The problem with this narrative is that it’s not true.

Giuliani pledged to skip the Iowa caucuses and pour money into New Hampshire last time–which he did. Despite his efforts there, however, he gained no traction in the polls, and rather than let the media pronounce him finished after a contested loss in New Hampshire, he pulled his campaign out early and decamped to Florida.

What carried Giuliani’s pre-candidacy buzz last time was his well-earned reputation as a good crisis manager and a leader in difficult times. But buzz fades. And not only was it insufficient enough to carry him to a win (or close to a win) in New Hampshire, it didn’t even enable him to win Florida–his fail-safe–with its significant number of New York ex-pats, Jewish voters and military bases.

If Giuliani’s reputation wasn’t enough to help him in 2008, why would it be any better this time? In all likelihood, we would expect it to be more difficult to win New Hampshire next year, not less. Haberman asked him about recent polls showing him well behind Romney. “It’s so early, it doesn’t matter,” Giuliani responded, citing his own lead in 2007 that quickly dissipated as the primaries and caucuses began. Fair enough. But shouldn’t that tell him something, too? If he led the polls last time, and yet eventually lost New Hampshire by a wide margin, why would his underdog status help him this time?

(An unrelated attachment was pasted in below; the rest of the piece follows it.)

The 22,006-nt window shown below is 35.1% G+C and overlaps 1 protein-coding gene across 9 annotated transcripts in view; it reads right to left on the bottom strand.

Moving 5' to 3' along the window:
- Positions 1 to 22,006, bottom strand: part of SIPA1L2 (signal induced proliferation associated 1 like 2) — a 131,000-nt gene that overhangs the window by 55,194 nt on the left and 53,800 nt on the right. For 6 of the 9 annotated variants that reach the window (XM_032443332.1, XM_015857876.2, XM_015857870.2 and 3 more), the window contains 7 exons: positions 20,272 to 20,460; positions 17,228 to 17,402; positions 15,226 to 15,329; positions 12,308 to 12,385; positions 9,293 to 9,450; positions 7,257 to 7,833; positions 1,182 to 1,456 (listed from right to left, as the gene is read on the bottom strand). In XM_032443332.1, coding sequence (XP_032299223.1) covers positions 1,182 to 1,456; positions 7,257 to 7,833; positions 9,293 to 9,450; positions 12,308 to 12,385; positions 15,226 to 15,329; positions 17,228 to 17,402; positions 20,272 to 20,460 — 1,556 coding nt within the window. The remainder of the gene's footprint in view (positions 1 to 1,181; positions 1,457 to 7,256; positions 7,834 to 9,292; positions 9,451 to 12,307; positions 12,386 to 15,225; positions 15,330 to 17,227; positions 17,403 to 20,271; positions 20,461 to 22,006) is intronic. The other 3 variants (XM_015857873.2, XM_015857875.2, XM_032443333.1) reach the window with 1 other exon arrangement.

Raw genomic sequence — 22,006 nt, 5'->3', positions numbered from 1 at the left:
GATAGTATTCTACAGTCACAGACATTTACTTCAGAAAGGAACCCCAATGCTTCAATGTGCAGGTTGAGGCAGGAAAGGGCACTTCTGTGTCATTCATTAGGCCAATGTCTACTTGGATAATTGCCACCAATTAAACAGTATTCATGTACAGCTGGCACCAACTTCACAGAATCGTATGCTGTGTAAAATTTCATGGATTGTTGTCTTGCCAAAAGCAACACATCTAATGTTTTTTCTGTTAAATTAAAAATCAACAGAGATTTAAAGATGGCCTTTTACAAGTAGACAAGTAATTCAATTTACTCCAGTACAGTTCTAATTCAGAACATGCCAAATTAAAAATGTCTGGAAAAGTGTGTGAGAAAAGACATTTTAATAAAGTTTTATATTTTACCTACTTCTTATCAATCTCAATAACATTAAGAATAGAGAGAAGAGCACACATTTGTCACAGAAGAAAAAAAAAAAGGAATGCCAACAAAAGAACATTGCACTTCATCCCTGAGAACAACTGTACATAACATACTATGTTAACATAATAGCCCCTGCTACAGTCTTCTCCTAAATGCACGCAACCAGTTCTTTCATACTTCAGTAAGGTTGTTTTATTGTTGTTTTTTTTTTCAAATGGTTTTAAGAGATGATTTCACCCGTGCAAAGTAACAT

Giuliani cites John McCain’s come-from-behind candidacy as the model for the out-funded and out-hyped underdog to succeed. But McCain was the runner-up to Bush in 2000, and was widely assumed to be the “next in line”–a title that has always meant a lot to Republican primary voters. That candidate this time is Romney–who Giuliani trails in both the polls and campaign cash.

Republicans–especially foreign policy hawks–will always remember and respect what Giuliani did after 9/11. Though he never held the title, he seemed to be the country’s director of homeland security during those harrowing weeks after the attacks, and he appeared to be leading the nation right along with George W. Bush. But he simply does not seem to have a realistic path to the Republican nomination, and it is difficult to see what he gains by even running. Perhaps he’ll come to the same conclusion and decide not to run.

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There’s a Reason We Have a Debt Ceiling

With all of Washington butting heads over the question of how to let the debt ceiling rise, the investor service Moody’s thinks it has a better idea: eliminate the debt ceiling altogether. According to Reuters, a new report for the investor’s service whose ratings are critical to the value of bonds says it believes the problem isn’t so much the debate over spending cuts versus taxes as it is the system whereby the Congress sets a limit on the national debt. This self-imposed restriction creates “periodic uncertainty,” according to Moody’s analyst Steven Hess.